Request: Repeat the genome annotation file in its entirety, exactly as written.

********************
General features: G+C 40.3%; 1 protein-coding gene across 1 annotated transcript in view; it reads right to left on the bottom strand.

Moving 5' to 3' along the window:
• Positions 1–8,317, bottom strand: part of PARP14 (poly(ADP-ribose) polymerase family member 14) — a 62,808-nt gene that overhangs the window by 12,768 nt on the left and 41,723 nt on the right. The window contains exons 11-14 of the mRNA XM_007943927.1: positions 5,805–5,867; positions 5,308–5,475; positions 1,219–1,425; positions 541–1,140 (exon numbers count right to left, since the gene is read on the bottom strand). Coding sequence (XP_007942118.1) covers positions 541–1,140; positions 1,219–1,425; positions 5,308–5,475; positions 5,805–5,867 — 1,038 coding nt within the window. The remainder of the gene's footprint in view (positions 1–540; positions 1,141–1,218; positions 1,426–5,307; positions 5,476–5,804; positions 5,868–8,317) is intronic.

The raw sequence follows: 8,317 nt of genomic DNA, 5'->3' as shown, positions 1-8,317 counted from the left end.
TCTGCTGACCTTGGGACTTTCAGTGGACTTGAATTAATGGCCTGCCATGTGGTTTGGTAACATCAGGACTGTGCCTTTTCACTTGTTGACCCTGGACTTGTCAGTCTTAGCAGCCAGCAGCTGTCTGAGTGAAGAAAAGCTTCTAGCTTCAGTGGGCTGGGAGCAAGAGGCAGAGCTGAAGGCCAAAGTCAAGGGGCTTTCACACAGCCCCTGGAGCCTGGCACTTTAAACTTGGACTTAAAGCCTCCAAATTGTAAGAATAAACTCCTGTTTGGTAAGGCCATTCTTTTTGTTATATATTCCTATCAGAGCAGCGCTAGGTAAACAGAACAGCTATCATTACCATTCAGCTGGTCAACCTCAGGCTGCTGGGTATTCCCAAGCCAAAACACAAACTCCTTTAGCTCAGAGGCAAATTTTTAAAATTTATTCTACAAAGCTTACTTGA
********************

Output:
General features: G+C 40.3%; 1 protein-coding gene across 1 annotated transcript in view; it reads right to left on the bottom strand.

Moving 5' to 3' along the window:
• Positions 1–8,317, bottom strand: part of PARP14 (poly(ADP-ribose) polymerase family member 14) — a 62,808-nt gene that overhangs the window by 12,768 nt on the left and 41,723 nt on the right. The window contains exons 11-14 of the mRNA XM_007943927.1: positions 5,805–5,867; positions 5,308–5,475; positions 1,219–1,425; positions 541–1,140 (exon numbers count right to left, since the gene is read on the bottom strand). Coding sequence (XP_007942118.1) covers positions 541–1,140; positions 1,219–1,425; positions 5,308–5,475; positions 5,805–5,867 — 1,038 coding nt within the window. The remainder of the gene's footprint in view (positions 1–540; positions 1,141–1,218; positions 1,426–5,307; positions 5,476–5,804; positions 5,868–8,317) is intronic.

The raw sequence follows: 8,317 nt of genomic DNA, 5'->3' as shown, positions 1-8,317 counted from the left end.
TCTGCTGACCTTGGGACTTTCAGTGGACTTGAATTAATGGCCTGCCATGTGGTTTGGTAACATCAGGACTGTGCCTTTTCACTTGTTGACCCTGGACTTGTCAGTCTTAGCAGCCAGCAGCTGTCTGAGTGAAGAAAAGCTTCTAGCTTCAGTGGGCTGGGAGCAAGAGGCAGAGCTGAAGGCCAAAGTCAAGGGGCTTTCACACAGCCCCTGGAGCCTGGCACTTTAAACTTGGACTTAAAGCCTCCAAATTGTAAGAATAAACTCCTGTTTGGTAAGGCCATTCTTTTTGTTATATATTCCTATCAGAGCAGCGCTAGGTAAACAGAACAGCTATCATTACCATTCAGCTGGTCAACCTCAGGCTGCTGGGTATTCCCAAGCCAAAACACAAACTCCTTTAGCTCAGAGGCAAATTTTTAAAATTTATTCTACAAAGCTTACTTGA